Bob Glennon, a former APA counsel and executive director, contends the court’s ruling calls into question virtually all of the plan. “What an irony is here,” said Glennon, who is now on the board of Protect the Adirondacks. “We go to court seeking to force the APA to do its job, and it comes away with a free pass allowing it to do so only if it wants to. These are dire times for this cherished Park.”

The Appellate Division may rule this month on whether to grant the plaintiffs leave to appeal. If the motion is rejected, Caffry intends to submit a similar motion to the Court of Appeals itself.

Full disclosure: John Caffry is defending me in a legal case involving paddlers’ navigation rights.

Photo by Carl Heilman II: Cranberry Pond near the Big Tupper Ski Area.

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Phil Brown

Phil Brown is the former Editor of Adirondack Explorer, the regional bimonthly with a focus on outdoor recreation and environmental issues, the same topics he writes about here at Adirondack Almanack.

Phil is also an energetic outdoorsman whose job and personal interests often find him hiking, canoeing, rock climbing, trail running, and backcountry skiing.

He is the author of Adirondack Paddling: 60 Great Flatwater Adventures, which he co-published with the Adirondack Mountain Club, and the editor of Bob Marshall in the Adirondacks, an anthology of Marshall’s writings.

Visit Lost Pond Press for more information.




27 Responses

  1. Jim McCulley says:

    Everyone has know for years the APA’s rules are a guide not law. These environmental groups are opening a can of worms out of spite. The results may be devastating to their own agenda.
    Another part of this is you can not have a zoning agency controlled by the Governor. Only be in charge of a small minority population. Either the APA has to zone all land in New York state or none. The APA act totally disenfranchised the people of the Adirondacks. Since they can not affect change on a gubernatorial level Federal courts would strike it down.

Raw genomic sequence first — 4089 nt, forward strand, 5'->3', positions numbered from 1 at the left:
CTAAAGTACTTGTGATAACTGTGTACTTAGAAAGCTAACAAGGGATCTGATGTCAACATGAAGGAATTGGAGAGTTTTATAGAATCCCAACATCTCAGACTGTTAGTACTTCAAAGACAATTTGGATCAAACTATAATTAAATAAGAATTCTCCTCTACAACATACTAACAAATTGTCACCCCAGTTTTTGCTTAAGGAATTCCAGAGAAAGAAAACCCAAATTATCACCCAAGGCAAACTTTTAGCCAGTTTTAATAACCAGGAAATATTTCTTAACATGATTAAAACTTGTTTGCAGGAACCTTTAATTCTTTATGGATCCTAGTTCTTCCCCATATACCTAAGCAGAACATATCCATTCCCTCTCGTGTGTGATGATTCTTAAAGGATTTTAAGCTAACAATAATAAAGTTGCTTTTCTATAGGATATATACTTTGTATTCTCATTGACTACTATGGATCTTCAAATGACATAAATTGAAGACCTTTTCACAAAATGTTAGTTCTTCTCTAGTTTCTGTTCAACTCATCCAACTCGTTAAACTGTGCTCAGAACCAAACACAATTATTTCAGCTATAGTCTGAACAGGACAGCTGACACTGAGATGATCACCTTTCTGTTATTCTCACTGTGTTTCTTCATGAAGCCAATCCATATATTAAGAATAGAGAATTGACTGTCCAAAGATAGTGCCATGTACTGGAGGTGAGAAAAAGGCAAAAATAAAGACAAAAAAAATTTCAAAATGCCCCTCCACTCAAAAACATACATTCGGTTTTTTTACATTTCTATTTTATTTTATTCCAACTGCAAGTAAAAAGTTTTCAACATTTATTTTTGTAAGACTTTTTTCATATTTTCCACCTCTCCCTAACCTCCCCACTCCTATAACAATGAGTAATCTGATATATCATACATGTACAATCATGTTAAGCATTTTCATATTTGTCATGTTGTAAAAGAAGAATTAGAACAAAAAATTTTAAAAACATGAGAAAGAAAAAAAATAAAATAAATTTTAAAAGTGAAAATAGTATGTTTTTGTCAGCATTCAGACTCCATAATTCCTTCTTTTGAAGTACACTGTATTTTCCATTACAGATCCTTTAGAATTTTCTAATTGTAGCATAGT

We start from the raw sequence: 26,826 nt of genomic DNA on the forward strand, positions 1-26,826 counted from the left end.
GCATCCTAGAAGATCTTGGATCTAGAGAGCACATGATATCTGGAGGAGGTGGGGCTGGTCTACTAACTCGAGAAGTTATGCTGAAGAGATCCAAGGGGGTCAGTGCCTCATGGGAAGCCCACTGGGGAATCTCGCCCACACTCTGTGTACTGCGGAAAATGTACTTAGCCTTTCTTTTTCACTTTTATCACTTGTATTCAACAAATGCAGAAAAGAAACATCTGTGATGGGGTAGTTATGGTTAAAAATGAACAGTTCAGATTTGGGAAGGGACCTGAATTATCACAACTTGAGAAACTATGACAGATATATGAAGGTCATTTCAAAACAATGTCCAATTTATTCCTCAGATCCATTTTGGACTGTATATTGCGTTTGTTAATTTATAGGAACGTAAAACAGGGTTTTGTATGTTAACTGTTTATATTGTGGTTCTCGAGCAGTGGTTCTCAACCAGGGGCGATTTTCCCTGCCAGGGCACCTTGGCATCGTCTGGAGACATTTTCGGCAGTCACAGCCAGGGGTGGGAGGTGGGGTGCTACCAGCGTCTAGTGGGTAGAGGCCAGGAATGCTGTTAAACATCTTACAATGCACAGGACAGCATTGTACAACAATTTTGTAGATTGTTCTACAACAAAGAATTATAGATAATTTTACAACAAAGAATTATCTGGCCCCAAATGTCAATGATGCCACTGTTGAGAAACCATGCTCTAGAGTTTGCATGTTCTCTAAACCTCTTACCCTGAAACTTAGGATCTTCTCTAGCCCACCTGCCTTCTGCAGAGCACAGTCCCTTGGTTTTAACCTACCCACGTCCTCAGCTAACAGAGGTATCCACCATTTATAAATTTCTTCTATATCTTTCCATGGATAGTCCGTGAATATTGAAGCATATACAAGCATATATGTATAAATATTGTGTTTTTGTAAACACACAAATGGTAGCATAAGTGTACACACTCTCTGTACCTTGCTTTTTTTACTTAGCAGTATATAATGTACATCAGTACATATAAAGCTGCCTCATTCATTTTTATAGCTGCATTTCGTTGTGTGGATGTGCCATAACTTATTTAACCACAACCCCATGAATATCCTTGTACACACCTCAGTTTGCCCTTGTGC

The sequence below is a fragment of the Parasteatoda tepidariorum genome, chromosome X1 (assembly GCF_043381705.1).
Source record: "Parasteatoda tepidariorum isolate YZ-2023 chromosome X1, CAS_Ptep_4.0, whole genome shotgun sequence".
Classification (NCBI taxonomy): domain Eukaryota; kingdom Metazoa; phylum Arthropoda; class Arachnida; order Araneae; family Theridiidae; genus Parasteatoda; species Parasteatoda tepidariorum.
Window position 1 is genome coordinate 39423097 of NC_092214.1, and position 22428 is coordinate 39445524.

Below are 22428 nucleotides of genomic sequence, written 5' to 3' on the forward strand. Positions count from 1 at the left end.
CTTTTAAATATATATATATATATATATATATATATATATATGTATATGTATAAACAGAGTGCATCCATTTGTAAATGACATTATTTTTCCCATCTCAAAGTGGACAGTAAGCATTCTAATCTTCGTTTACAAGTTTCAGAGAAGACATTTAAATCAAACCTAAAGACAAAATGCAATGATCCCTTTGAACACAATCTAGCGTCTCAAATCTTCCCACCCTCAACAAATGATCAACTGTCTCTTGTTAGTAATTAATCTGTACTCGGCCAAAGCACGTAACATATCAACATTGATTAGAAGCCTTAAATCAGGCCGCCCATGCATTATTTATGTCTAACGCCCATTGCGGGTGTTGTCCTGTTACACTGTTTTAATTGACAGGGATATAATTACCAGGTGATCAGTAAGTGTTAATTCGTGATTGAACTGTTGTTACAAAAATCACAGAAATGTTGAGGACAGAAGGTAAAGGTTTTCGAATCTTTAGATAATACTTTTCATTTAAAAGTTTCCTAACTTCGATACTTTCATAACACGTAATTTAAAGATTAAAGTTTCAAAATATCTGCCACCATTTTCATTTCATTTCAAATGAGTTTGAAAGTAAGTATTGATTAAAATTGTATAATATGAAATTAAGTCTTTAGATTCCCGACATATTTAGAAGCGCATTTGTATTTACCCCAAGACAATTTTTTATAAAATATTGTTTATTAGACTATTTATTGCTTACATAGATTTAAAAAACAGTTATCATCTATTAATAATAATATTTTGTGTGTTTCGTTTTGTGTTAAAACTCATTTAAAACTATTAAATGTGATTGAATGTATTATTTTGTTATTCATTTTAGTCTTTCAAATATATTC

2. Justin says:

    Why? My town has zoning laws and they are different from the next town a few feet away.

    The forest preserve was created by a constitutional amendment, the APA has jurisdiction inside that zone. The concept they need to zone the state is an interesting one, but probably not legal.

    That said, I do wish a master zoning board did exist for at the very least each county in the state.

    As far as the APA being pure evil, why aren’t the Catskills flourishing? Same forest preserve, no APA? Today it’s the APA, tomorrow something else. I wish the people of Utica had an APA to blame. We all need an APA to take our frustrations out on.

  3. Jim McCulley says:

    Justin, you vote for the board members that appoint your zoning board. Your town/village pass the zoning laws that effect you. Your community has the ability to vote out board members for what ever reason. In this case the entire state votes for a Governor who appoints APA board members. the people being zoned have to small of a population base (100,000 +- NYS 19,378,000)meaning those being dictated to are unable to change the laws. Clearly unconstitutional. I am not blaming anyone just stating facts.
    I have recently seen Utica politicians in action. I have no question whom to blame there…

    • Matt says:

      Jim, don’t take this the wrong way because I wouldn’t suggest you move away(I happen to think you add a valuable perspective to the discourse here), but no one is forcing us to live within the blue line.

      • Matt says:

        Or New York state, for that matter.

      • Paul says:

        Matt, that doesn’t mean that local Adirondack land use decisions need to be made statewide? This isn’t public land we are talking about (there is plenty of that and all of NYS deserves a voice) this is private land. Why should those of us (as in me) who reside outside the blue line get a say in those decisions?

        • Matt says:

          I think that’s a good point, Paul. The history of the APA is fascinating. These are still hard and thought provoking questions, even after 40 years. I don’t have an easy sound-bite answer, and I don’t think there is one. And so the experiment continues…

      • Jim McCulley says: